11     very likely have more questions about maybe the content of the testimony,

12     what is being required, what questions would the Defence want to ask the

13     witness.  And it's situations like that where the VWS will find itself in

14     between, unable answer these questions because there's no representative

15     of the requesting party present during the call when it's being made.

16             And in the past, it was suggested, simply because of the way it

17     is - you have the Defence and the Prosecution sensitivities in these

18     matters - is that a person who is present from the Chamber is available

19     at the time the call is being made by the WVS to ascertain the witness'

20     willingness or not to testify for the other side, in the event that there

21     is substantive questions asked by the witness, that someone who is

22     instructed in the background and the nature of the evidence that's being

23     expected could give the witness an indication or an explanation.  And so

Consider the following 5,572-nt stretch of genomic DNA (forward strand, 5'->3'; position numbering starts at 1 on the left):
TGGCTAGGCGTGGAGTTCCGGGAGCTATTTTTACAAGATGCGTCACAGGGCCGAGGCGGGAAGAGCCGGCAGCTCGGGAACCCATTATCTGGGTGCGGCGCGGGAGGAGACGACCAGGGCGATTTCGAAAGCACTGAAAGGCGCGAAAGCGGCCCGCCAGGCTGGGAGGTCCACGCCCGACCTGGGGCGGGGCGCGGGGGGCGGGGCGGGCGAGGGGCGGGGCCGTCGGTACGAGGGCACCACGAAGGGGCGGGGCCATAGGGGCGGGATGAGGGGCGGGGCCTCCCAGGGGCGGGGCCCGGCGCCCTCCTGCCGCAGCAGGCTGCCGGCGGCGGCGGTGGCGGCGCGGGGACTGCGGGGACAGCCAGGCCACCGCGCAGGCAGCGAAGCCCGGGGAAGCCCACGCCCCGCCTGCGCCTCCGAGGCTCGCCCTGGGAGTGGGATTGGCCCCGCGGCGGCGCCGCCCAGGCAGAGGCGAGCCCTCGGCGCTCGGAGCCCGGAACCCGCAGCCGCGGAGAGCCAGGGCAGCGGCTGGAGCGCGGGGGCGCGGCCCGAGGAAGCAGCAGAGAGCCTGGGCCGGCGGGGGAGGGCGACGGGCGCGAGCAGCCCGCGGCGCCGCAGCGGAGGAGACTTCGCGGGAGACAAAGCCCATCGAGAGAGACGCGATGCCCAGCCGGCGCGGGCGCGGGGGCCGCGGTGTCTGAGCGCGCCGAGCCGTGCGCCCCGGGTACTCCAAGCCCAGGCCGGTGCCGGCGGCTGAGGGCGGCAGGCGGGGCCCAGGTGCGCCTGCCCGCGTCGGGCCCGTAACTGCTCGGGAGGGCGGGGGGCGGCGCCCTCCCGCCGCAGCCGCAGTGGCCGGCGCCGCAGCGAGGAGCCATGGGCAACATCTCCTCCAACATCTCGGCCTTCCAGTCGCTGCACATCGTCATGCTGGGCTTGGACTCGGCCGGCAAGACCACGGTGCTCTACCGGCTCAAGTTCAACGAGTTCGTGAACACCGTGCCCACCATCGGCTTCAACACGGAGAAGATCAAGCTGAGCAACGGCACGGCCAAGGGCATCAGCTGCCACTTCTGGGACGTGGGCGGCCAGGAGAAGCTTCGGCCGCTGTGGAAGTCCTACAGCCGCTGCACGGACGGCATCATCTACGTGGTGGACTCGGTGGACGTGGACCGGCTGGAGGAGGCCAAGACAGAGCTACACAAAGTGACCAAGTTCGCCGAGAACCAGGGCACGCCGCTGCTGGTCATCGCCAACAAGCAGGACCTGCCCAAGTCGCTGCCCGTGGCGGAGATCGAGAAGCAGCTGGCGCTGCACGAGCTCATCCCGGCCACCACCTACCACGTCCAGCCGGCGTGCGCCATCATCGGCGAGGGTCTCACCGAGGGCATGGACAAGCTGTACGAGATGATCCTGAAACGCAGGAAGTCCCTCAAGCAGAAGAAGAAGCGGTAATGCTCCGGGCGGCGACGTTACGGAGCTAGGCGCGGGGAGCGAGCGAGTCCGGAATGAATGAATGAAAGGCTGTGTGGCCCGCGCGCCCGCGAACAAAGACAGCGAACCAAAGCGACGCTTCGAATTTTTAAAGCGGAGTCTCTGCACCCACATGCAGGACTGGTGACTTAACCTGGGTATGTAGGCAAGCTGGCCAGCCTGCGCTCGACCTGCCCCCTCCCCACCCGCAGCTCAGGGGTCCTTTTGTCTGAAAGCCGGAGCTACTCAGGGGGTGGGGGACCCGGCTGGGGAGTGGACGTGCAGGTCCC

24     besides what submissions have been made in the WVS or the Registry

25     submission, this is a practical matter or point which I would like to

Page 92

 1     raise, and that is that VWS will not be in a position to give more

 2     explanation and would invariably have to say, We will have to call you

 3     back after receiving further instructions either from the Prosecution,

 4     the Defence, or the Chamber.

 5                           [Presiding Judge and legal officer confer]

 6             JUDGE BONOMY:  Mr. Karadzic, have you any idea how many witnesses

 7     we might be talking about here?  I get the impression you're not